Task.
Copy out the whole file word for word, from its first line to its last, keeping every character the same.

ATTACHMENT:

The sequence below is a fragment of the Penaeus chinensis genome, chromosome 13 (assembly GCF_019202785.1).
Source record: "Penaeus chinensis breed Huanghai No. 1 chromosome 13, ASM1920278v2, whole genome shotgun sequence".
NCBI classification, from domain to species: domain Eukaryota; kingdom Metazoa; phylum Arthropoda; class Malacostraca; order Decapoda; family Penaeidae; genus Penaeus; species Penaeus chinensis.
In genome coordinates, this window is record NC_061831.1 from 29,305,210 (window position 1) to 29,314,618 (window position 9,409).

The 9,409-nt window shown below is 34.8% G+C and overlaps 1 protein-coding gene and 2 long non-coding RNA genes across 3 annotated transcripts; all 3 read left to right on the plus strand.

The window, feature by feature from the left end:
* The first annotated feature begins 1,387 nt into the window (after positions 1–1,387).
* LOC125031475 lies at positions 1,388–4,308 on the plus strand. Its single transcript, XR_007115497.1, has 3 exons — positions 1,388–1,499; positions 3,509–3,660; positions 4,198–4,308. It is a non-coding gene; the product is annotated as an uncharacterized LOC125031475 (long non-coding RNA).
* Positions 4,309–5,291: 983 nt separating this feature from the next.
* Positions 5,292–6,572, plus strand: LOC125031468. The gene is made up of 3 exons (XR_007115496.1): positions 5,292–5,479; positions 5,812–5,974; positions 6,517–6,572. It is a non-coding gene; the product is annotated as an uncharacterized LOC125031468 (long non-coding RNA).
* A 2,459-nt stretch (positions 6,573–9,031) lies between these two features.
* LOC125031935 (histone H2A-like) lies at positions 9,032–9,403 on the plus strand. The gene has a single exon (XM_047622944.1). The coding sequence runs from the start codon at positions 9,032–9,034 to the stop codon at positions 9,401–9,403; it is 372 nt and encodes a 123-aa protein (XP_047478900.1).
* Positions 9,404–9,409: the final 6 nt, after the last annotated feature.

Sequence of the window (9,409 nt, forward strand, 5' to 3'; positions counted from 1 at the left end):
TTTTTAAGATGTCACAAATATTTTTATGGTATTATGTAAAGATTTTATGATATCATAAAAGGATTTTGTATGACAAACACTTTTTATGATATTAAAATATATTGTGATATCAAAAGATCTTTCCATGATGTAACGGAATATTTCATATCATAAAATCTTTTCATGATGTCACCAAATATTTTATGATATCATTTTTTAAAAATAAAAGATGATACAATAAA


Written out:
The sequence below is a fragment of the Penaeus chinensis genome, chromosome 13 (assembly GCF_019202785.1).
Source record: "Penaeus chinensis breed Huanghai No. 1 chromosome 13, ASM1920278v2, whole genome shotgun sequence".
NCBI classification, from domain to species: domain Eukaryota; kingdom Metazoa; phylum Arthropoda; class Malacostraca; order Decapoda; family Penaeidae; genus Penaeus; species Penaeus chinensis.
In genome coordinates, this window is record NC_061831.1 from 29,305,210 (window position 1) to 29,314,618 (window position 9,409).

The 9,409-nt window shown below is 34.8% G+C and overlaps 1 protein-coding gene and 2 long non-coding RNA genes across 3 annotated transcripts; all 3 read left to right on the plus strand.

The window, feature by feature from the left end:
* The first annotated feature begins 1,387 nt into the window (after positions 1–1,387).
* LOC125031475 lies at positions 1,388–4,308 on the plus strand. Its single transcript, XR_007115497.1, has 3 exons — positions 1,388–1,499; positions 3,509–3,660; positions 4,198–4,308. It is a non-coding gene; the product is annotated as an uncharacterized LOC125031475 (long non-coding RNA).
* Positions 4,309–5,291: 983 nt separating this feature from the next.
* Positions 5,292–6,572, plus strand: LOC125031468. The gene is made up of 3 exons (XR_007115496.1): positions 5,292–5,479; positions 5,812–5,974; positions 6,517–6,572. It is a non-coding gene; the product is annotated as an uncharacterized LOC125031468 (long non-coding RNA).
* A 2,459-nt stretch (positions 6,573–9,031) lies between these two features.
* LOC125031935 (histone H2A-like) lies at positions 9,032–9,403 on the plus strand. The gene has a single exon (XM_047622944.1). The coding sequence runs from the start codon at positions 9,032–9,034 to the stop codon at positions 9,401–9,403; it is 372 nt and encodes a 123-aa protein (XP_047478900.1).
* Positions 9,404–9,409: the final 6 nt, after the last annotated feature.

Sequence of the window (9,409 nt, forward strand, 5' to 3'; positions counted from 1 at the left end):
TTTTTAAGATGTCACAAATATTTTTATGGTATTATGTAAAGATTTTATGATATCATAAAAGGATTTTGTATGACAAACACTTTTTATGATATTAAAATATATTGTGATATCAAAAGATCTTTCCATGATGTAACGGAATATTTCATATCATAAAATCTTTTCATGATGTCACCAAATATTTTATGATATCATTTTTTAAAAATAAAAGATGATACAATAAA